We recently reported on the rejection by the Swiss Federal Institute of Intellectual Property of a trade mark application by Christian Louboutin following news that the Swiss Federal Administrative Court had upheld the decision that red soles on his shoes are merely decorative and not distinctive.
The French Designer had argued that the red soles on his shoes have acquired distinctiveness and therefore can be protected as a trade mark but the Swiss Court, agreeing with the Swiss Federal Institute of IP, dismissed the argument.
A question in the case has now been referred to the Court of Justice of the European Union (CJEU) on the issue of shape. The question is:
"Is the notion of 'shape' within the meaning of Article 3(1)(e)(iii) of the Directive 2008/95/EC (the Trade Marks Directive) to approximate the laws of other Member States relating to Trade Marks limited to the three-dimensional properties of the goods, such as their contours, measurements and volume (expressed three-dimensionally), or does it include other (non three-dimensional) properties, such as their colour".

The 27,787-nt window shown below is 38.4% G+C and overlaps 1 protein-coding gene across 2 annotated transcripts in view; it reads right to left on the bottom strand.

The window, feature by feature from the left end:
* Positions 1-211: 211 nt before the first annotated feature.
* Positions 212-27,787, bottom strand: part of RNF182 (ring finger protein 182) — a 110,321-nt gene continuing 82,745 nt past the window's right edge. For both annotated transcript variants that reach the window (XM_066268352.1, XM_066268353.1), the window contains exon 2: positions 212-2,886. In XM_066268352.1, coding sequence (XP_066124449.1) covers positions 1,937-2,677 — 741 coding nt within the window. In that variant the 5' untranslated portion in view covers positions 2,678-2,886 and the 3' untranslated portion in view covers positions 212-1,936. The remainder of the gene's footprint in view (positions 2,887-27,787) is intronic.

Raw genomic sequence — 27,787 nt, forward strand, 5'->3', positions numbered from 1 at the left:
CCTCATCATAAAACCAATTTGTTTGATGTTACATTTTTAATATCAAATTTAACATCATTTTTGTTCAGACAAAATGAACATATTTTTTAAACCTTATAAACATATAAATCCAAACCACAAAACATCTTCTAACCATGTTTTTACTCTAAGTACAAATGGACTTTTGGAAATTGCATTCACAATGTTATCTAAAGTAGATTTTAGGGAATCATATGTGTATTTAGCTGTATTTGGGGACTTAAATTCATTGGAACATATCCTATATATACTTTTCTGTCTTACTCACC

National courts refer questions on a specific point of law to the CJEU for what is a called a 'preliminary ruling', the ruling is binding as authority on the interpretation of the law referred – and to be applied by the national court in the national case in question – but is not a decision based on the facts of the case before the national court. However, the CJEU ruling is binding on all other national courts in terms of the interpretation and application of the specific legal point which is referred.
Article 3 of the Trade Marks Directive sets out the absolute grounds of refusal of registration for trade marks; article 3(1)(e)(iii) sets out that marks which consist exclusively of a 'shape' which gives substantial value to goods will not be registered. The interesting point regarding this reference, as observed by the IPKat, is that "not all language versions of the directive speak of 'shape'", examples being the French (forme), the German (form), and the Italian (forma) versions. The CJEU will always aim to iron out uncertainties in European legislation, with the ultimate aim of harmonising IP rights across Europe, so far as possible.
It will be interesting to see the CJEU's preliminary ruling on the above point. We will keep you posted.Posted by: in: Case Law, EU/International, News, Trade Marks